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PS3 hacks render Modern Warfare 2 online modes “unplayable,” say fans

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Call of Duty: Modern Warfare 2

The recent breaking of the Playstation 3's hardware encryption by a team of hackers is an unexpected windfall for Playstation owners
seeking to run homebrewed apps and games on their machine, but it's proving disastrous for fans of 2009 best-seller Call of Duty: Modern Warfare 2 (Buy | Search).

The hackers' work, which allows savvy PS3 owners to run non-Sony-approved
code on their machines, has resulted in a wave of cheaters and hackers
targeting older Call of Duty titles, leaving them "in total shambles and unplayable," as one fan told

Some of those who happened upon hacked servers have suffered permanent
consequences, including the deletion of all their accumulated
multiplayer stats and experience -- and according to the Call of Duty
team, players can expect the situation to continue.

"Games rely on the security of the encryption on the platforms they're played
on, therefore updates to the game through patches will not resolve this
problem completely, unless the security exploit itself is resolved on
the platform," Activision's Robert Bowling said, posting under his
"fourzerotwo" handle on the game's official forums.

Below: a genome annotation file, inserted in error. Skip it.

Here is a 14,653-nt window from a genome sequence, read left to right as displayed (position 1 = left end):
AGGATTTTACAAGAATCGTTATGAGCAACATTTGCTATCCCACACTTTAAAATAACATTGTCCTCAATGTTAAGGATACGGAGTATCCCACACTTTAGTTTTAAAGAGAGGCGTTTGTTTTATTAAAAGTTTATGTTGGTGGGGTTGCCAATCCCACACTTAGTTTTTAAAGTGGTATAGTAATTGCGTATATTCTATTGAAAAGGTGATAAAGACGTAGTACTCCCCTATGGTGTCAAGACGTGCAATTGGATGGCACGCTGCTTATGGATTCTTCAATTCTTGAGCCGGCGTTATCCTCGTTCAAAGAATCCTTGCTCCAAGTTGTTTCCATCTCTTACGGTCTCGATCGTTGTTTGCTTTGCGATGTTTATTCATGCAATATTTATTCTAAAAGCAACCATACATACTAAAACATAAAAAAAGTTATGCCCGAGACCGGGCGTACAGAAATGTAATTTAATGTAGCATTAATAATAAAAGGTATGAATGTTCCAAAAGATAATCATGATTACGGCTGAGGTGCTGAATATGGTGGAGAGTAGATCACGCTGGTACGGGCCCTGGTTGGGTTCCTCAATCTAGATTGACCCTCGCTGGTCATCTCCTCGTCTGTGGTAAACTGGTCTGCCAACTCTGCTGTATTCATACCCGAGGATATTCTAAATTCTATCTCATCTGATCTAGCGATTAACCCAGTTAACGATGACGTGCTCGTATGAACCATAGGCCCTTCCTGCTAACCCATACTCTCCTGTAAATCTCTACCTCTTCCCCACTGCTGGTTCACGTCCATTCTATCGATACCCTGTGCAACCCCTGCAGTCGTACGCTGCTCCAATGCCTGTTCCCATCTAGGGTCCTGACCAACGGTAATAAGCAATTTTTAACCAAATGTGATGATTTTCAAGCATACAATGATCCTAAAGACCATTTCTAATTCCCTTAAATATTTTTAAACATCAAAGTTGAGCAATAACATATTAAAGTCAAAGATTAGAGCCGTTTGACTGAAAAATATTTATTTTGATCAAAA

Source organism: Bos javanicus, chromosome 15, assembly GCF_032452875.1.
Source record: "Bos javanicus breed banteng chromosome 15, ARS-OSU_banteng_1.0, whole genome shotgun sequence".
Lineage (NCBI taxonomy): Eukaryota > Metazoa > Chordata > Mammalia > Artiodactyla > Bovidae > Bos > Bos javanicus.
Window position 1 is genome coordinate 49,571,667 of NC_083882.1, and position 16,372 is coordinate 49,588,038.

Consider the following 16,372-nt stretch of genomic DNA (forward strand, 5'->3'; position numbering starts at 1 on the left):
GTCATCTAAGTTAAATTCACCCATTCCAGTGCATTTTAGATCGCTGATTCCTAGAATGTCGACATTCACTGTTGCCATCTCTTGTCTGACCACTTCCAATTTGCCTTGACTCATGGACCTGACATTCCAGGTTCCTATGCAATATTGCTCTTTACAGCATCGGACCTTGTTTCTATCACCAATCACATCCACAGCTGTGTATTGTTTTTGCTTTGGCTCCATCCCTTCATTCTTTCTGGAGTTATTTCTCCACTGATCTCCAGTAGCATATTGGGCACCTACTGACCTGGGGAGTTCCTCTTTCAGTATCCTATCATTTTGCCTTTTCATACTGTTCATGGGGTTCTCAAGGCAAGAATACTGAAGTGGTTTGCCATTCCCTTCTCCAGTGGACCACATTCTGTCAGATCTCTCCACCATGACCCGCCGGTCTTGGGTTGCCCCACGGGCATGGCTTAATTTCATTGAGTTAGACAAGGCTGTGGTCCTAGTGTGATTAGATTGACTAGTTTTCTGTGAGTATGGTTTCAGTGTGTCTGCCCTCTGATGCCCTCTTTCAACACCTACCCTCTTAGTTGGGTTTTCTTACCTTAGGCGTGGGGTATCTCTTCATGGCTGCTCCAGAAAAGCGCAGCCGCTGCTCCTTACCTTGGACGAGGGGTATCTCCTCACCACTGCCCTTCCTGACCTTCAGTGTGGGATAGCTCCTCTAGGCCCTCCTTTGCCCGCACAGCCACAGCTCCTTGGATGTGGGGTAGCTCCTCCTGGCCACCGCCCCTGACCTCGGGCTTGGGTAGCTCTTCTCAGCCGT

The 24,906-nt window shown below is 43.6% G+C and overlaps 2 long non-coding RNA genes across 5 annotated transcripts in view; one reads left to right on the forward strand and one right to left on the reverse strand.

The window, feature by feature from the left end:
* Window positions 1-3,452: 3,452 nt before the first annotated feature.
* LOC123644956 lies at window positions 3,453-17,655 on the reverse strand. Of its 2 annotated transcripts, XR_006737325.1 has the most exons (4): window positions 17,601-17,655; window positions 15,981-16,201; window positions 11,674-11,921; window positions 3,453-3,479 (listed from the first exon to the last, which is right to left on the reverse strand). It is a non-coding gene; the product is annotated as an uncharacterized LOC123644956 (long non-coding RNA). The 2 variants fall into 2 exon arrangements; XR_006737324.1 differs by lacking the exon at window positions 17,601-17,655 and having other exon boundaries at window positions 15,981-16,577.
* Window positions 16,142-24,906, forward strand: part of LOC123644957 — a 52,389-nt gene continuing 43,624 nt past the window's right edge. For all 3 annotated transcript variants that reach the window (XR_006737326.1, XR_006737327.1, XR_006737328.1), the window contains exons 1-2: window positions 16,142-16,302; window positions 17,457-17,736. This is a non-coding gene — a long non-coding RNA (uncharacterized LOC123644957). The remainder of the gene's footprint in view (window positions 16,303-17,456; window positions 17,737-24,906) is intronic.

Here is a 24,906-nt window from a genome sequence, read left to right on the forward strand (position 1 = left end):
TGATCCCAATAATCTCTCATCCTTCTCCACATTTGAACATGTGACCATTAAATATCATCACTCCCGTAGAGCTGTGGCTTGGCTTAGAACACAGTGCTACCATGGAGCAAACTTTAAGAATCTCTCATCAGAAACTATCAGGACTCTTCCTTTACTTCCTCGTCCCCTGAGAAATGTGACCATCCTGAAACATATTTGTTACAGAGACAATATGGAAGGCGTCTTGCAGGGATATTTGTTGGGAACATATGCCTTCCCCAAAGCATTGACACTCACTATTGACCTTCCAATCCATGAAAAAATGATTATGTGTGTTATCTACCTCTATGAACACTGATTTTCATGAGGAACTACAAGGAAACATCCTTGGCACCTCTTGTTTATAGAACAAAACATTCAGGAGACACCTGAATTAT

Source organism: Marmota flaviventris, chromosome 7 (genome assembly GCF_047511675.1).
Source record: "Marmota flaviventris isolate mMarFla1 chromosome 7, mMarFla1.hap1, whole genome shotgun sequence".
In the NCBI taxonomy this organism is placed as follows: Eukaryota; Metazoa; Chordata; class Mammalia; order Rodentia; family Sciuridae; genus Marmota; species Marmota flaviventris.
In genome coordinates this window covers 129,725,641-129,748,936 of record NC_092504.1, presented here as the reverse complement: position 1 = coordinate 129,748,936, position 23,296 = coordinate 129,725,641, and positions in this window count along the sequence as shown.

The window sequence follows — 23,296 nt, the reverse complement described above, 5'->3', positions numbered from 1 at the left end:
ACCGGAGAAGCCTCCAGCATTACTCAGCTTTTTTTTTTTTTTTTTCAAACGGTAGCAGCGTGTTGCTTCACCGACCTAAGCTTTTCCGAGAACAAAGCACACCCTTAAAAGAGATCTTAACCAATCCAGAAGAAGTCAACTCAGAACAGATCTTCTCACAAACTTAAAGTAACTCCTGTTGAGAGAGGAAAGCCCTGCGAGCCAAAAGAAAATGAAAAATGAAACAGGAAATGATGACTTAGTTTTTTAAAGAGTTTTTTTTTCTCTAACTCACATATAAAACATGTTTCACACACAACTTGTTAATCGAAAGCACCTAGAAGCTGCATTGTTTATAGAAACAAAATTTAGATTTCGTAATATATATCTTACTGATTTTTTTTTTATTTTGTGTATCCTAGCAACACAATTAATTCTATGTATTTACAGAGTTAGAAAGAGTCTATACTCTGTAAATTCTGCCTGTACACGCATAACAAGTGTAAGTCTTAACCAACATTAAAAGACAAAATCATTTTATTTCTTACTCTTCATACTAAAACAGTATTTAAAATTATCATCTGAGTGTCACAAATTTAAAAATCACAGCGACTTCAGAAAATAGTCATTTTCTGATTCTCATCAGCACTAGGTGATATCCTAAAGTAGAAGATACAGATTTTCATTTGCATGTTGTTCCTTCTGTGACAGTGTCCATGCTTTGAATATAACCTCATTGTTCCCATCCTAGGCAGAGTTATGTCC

"However, that doesn't mean we're not going to look into every option available
to us," Bowling continued. "Regretfully, Call of Duty games are
receiving the bulk of the hacker's attention, due to its high player
counts and popularity. However, the number of legitimate players
severely outweighs the bad apples."

Concerned players, according to Bowling, should only play with friends until Sony addresses the PS3's security weakness.

"If you are concerned about playing with players who are hacking, I
encourage you to play exclusively with friends by utilizing the party or
private match options in Modern Warfare 2 and Call of Duty 4 to avoid
such players as much as possible until this issue is resolved by Sony. "

Activision's most recent Call of Duty release, Black Ops, does not rely solely on
Sony's built-in encryption, and is thought to be substantially less
vulnerable to the new wave of hacks.

Via Joystiq.


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